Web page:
“That's $11 million on vaccine-preventable illness we could be spending on roads, tech development, or bettering your community, but instead, because we don't all get the flu shot, because we don't take it seriously, we spend that money on the flu, and we don't need to,” he said.

It’s a shortfall in the community’s health literacy, which LCPH is working to address.

It also means that people get their personal health confused with the community’s health.

“Lane County is not population: you, and even the City of Florence is not population: you,” Davis said. “We have tens or hundreds of millions of people who are going to rely on your actions for their health. … We had to tie it back to, ‘You value your tires. Therefore, you pay money to have potholes fixed for everyone — not just you on your driveway, but for all the city streets, even the ones that you don't drive down. That is for the benefit of everybody. You have agreed through social contract to do that, as a citizen of our county, state and country.’ The same thing goes for public health. We agree to take certain actions as an individual to protect the greater good. And people really struggle with that.”

As 2022 continues, it has been a full two years of COVID in Oregon. The pandemic continues, even while certain health measures have lifted. 

“I think one of the one of the biggest uneasy feelings for people is the unknown about what respiratory illnesses can mean to our society, to everyday life, to your health, and that hasn't changed from day one of the pandemic until now,” Davis said. “Those unknowns, they just take a different shape or shift.”

As for the future, health organizations across the world will continue to track diseases and viruses.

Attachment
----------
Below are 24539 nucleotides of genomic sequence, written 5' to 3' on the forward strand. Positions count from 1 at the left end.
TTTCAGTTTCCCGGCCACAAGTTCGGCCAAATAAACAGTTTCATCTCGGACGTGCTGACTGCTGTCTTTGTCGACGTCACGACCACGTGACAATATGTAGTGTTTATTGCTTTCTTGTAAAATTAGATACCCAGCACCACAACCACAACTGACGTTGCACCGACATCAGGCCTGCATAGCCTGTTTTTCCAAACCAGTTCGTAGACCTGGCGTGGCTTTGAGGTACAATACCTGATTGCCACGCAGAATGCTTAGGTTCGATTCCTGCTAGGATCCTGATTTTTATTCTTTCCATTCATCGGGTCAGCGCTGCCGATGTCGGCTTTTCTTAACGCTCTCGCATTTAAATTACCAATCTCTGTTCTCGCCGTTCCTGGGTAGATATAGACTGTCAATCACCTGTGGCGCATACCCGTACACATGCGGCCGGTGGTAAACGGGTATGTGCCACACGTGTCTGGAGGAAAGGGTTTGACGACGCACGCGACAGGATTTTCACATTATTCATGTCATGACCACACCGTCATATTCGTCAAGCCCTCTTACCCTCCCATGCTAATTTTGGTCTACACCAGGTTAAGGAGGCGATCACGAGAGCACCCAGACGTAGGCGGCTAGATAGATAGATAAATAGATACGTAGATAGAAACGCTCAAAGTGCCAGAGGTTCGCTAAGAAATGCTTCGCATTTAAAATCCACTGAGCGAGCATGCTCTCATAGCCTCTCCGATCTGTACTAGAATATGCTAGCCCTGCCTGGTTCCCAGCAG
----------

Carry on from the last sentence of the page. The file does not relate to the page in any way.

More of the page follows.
Using information from WHO, LCPH will keep an eye on developing health threats.

“Our health officer is looking at Lane County having a relatively quiet spring,” Davis said. “Right now, we've been averaging around 30 to 35 cases a day. That is a sharp decline from where we were in the midst of Omicron, where we got upwards of 600 cases a day. That was astronomical. Had that been Delta, our hospitals would have been overrun. It would have been just pandemonium. But thankfully, Omicron has better health outcomes.”

Additionally, nearly 75% of county residents have received at least one COVID vaccine, with others already having their first booster dose. As of last week, second boosters have been approved.

“We know, though, that you can still get sick and you can still pass COVID on if you're vaccinated,” Davis said. “It only provides one level of protection. Then we have another level of protection just by virtue of our geography, that we are somewhat spread out, that we don't have people living in super close quarters.”

Another layer of protection is treating communicable illness as something preventable, taking steps to prevent both your own and others’ health.